Docker and NodeJS: Getting Started


Lately, I spent a lot of time in private blockchain’s world. When you are learning a new technology like this one, you come across certain concepts or principles that you have to understand in order to move on. Docker and containers seems to be one of them right now for me. So, in a good old let’s write about what I learn fashion, I’m trying to explain what Docker does and how I’m getting started with it.


Docker is a platform for developers to develop and deploy applications with containers. Docker didn’t invent containers or containerization, but popularised the concept, so they are sometimes used to describe the same thing.

Containers are launched by running an image. An image is an executable that explains everything the application needs to run, and where/how to find them. A container is a running instance of an image. This way of doing things takes less resources than Virtual Machines (VM) that provides a full “virtual” operating system, which represents more resources than most applications need. By containerizing your application and its dependencies, differences in OS distributions and underlying infrastructure are abstracted away.

Docker and NodeJS

Enough theory, let’s see how we could use Docker to create an image for a NodeJS application.

First, install Docker by following the instructions here. Once this is done, run docker --version in your terminal. You should have something like:

Docker version 17.12.0-ce, build c97c6d6

If you want to make sure everything is working, you can run: docker run hello-world. This will pull the hello-world image for you and launch a container.

You can see a list of the images you downloaded with docker image ls.

You can see a list of running containers with docker container ls, or you can have all the containers with docker container ls --all. Remember than containers are instances of the images you downloaded.

So, if you run the hello-world image, assuming you didn’t have any containers running before, you will see one container in this list. If you run hello-world 5 times, you will have 5 containers ( instances of the hello-world image ).

Note: To stop containers, run docker kill $(docker ps -q). You will still see these containers with “docker container ls –all. To remove them completely, rundocker rm $(docker ps -a -q)`.

The NodeJS application

Let’s do something very simple. An express app with 2 routes that renders 2 html pages. Create a new directory called express-app:

mkdir express-app && cd express-app

Run npm init with the defaults. Then, run npm install express --save.

Create 3 files: index.js, index.html, about.html.

  • index.js
const express = require('express')
const app = express()

app.get('/', ( req, res ) => {

app.get('/about', (req, res) => {

app.listen(3000, () => {
    console.log('Listening on port 3000!')

Create an express app, 2 routes for our html files and listen on port 3000.

  • index.html
        <h1>Hello Docker from index</h1>
  • about.html
        <h1>About page</h1>

Good, our app is done. If you run node index.js, you will see our html pages on localhost:3000/ and localhost:3000/about.


To define the environment inside your container, we will use a Dockerfile. This is a list of instructions that tells Docker what it must do to create the image we want.

Create a Dockerfile in your directory with touch Dockerfile:

FROM node:carbon WORKDIR /usr/src/app COPY package*.json ./ RUN npm install COPY . . EXPOSE 3000 CMD ["node", "index.js"]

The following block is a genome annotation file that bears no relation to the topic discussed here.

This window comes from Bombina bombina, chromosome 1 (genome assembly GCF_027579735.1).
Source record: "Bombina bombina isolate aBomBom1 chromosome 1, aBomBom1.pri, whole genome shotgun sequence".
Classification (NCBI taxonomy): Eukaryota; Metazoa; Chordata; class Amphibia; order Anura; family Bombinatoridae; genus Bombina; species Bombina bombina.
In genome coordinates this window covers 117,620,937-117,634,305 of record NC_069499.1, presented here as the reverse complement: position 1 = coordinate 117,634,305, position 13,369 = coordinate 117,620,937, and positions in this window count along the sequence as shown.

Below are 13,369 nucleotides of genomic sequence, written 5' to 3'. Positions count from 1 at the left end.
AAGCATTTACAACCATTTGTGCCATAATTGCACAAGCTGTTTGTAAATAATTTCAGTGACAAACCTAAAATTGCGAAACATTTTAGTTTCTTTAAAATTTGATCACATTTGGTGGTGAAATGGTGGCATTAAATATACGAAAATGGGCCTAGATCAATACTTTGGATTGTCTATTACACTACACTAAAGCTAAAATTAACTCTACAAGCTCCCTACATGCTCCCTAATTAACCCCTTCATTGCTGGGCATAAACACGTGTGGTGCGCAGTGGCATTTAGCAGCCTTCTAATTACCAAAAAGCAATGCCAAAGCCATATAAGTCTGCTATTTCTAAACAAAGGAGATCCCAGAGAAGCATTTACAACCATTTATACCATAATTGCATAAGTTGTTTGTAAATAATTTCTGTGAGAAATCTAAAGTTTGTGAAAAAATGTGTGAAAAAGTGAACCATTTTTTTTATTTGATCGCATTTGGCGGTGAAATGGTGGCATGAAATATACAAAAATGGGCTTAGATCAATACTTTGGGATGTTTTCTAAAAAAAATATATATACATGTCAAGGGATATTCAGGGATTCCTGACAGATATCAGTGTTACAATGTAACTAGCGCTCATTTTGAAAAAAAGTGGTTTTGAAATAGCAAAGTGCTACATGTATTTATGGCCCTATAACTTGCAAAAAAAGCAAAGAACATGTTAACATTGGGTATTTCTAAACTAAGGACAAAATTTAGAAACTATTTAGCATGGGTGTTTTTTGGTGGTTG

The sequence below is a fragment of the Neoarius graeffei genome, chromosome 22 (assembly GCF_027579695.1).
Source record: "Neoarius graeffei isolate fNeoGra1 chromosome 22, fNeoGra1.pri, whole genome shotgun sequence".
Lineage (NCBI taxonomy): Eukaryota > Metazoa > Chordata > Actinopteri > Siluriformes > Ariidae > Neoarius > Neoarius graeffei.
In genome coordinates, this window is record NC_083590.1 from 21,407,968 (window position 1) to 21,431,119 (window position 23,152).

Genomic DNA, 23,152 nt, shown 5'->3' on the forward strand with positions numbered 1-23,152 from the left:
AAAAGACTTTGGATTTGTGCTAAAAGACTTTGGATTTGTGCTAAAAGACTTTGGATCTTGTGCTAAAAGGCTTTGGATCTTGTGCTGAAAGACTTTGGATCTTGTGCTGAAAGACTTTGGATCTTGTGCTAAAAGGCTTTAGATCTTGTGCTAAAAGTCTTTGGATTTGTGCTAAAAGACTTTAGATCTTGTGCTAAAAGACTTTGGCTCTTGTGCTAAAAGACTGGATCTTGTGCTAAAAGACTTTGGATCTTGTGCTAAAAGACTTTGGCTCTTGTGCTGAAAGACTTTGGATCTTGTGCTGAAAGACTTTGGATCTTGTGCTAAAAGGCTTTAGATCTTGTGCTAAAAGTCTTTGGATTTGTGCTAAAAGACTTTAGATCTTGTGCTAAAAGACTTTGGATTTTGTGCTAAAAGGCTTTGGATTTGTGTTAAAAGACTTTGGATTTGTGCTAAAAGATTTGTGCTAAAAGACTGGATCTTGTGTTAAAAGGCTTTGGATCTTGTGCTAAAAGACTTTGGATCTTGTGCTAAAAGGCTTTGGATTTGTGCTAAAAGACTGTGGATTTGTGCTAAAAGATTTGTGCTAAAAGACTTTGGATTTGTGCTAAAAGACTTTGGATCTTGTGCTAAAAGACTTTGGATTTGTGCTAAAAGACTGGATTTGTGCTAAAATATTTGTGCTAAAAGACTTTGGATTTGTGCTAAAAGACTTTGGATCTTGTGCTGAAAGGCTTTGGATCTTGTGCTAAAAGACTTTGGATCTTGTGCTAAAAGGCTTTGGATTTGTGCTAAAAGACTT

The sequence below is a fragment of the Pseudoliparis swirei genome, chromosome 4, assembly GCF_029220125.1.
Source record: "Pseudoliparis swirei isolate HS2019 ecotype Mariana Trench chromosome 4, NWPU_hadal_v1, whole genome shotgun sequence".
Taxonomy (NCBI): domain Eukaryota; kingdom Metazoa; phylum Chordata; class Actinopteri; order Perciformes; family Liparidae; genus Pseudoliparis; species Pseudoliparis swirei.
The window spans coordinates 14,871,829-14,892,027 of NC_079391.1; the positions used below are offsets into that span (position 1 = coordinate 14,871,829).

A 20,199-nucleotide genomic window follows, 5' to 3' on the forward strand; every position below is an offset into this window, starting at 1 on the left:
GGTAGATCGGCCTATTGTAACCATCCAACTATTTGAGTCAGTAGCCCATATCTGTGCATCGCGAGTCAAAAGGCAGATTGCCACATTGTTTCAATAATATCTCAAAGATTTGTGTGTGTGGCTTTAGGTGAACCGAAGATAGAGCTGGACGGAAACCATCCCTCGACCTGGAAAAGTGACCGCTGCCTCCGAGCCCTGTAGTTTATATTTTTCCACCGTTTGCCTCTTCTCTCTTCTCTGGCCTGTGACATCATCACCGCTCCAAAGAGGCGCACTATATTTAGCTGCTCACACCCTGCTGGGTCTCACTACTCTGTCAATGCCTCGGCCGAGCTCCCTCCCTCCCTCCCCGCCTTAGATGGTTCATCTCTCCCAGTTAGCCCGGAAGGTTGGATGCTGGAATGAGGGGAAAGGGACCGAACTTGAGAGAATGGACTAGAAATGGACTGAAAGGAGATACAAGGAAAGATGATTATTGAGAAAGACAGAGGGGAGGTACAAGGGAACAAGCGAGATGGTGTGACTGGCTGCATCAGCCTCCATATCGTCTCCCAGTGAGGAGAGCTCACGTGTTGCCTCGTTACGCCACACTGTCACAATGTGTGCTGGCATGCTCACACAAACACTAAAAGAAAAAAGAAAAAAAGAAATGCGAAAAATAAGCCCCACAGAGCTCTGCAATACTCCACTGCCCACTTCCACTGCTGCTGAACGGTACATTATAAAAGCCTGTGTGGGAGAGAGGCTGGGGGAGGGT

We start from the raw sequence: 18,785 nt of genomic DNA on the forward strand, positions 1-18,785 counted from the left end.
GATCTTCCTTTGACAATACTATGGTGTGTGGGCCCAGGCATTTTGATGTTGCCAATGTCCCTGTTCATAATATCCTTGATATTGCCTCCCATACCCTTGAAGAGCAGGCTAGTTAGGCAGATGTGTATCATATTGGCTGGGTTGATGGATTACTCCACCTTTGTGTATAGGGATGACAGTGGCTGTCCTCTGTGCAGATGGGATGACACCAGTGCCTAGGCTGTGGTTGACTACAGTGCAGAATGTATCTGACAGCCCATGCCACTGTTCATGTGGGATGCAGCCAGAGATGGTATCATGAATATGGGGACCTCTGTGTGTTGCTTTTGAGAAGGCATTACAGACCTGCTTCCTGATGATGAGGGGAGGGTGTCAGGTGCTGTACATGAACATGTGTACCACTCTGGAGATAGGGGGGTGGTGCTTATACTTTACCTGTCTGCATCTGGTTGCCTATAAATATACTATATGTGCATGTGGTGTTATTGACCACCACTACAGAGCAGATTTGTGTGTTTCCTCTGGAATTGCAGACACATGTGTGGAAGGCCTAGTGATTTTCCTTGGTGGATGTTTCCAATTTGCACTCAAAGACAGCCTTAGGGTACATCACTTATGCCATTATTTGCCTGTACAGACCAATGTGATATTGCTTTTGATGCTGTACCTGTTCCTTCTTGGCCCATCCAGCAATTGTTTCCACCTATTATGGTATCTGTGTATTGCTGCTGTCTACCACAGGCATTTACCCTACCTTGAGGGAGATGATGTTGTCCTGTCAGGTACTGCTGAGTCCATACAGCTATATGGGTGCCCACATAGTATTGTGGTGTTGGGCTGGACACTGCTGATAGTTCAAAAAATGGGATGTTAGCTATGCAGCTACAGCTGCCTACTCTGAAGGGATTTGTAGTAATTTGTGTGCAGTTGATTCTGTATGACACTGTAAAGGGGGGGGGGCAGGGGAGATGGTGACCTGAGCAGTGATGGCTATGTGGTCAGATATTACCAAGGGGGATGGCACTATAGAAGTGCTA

What’s happening here? The first line indicates that we want to use the latest node version to build our image. This is the image we start from. node:carbon being the latest Long Term Support version available.

The second line creates a directory to hold our application’s code inside the image.

The third and fourth line copy the package.json and run the npm install command. The first line gives us node.js and npm. So we install our dependencies, in this case, express.js only. Note that we will NOT copy the /node_modules file.

The COPY instruction bundles our app inside the Docker image, so our html files and index.js file in our case.

The EXPOSE instruction exposes the 3000 port that our app uses.

Finally, the CMD instruction specifies which command needs to be run for our app to start.


Everything is now ready, we can build the app.

Run docker build -t node-app .

The -t tag allows you to specify a friendly name to your Docker image. You should see something like this in your terminal:

Sending build context to Docker daemon   21.5kB
Step 1/7 : FROM node:carbon
 ---> 41a1f5b81103
Step 2/7 : WORKDIR /usr/src/app
 ---> Using cache
 ---> ffe57744035c
Step 3/7 : COPY package*.json ./
 ---> Using cache
 ---> c094297a56c2
Step 4/7 : RUN npm install
 ---> Using cache
 ---> 148ba6bb6f25
Step 5/7 : COPY . .
 ---> Using cache
 ---> 0f3f6d8f42fc
Step 6/7 : EXPOSE 3000
 ---> Using cache
 ---> 15d9ee5bda9b
Step 7/7 : CMD ["node", "index.js"]
 ---> Using cache
 ---> 154d4cd7e768
Successfully built 154d4cd7e768
Successfully tagged node-app:latest

Now, if you run docker image ls. You will see your node-app in the list.

Launch the container(s)

We can now launch our containers. Run docker run -p 8080:3000 -d node-app

The -d flag runs the app in detached mode. -p 8080:3000 redirects a public port to a private port. 8080 being the private port, 3000 the public port we exported.

Go to localhost:8080 and your app is running!

Now, run docker run -p 10000:3000 -d node-app, then docker run -p 4000:3000 -d node-app.

Open localhost:10000 and localhost:4000 and see that you have three different instances of your node-app image running at the same time! To make sure of it, you can run docker container ls and see your 3 containers running the same image on different ports.

Well, that was a quick introduction to Docker. Have fun!

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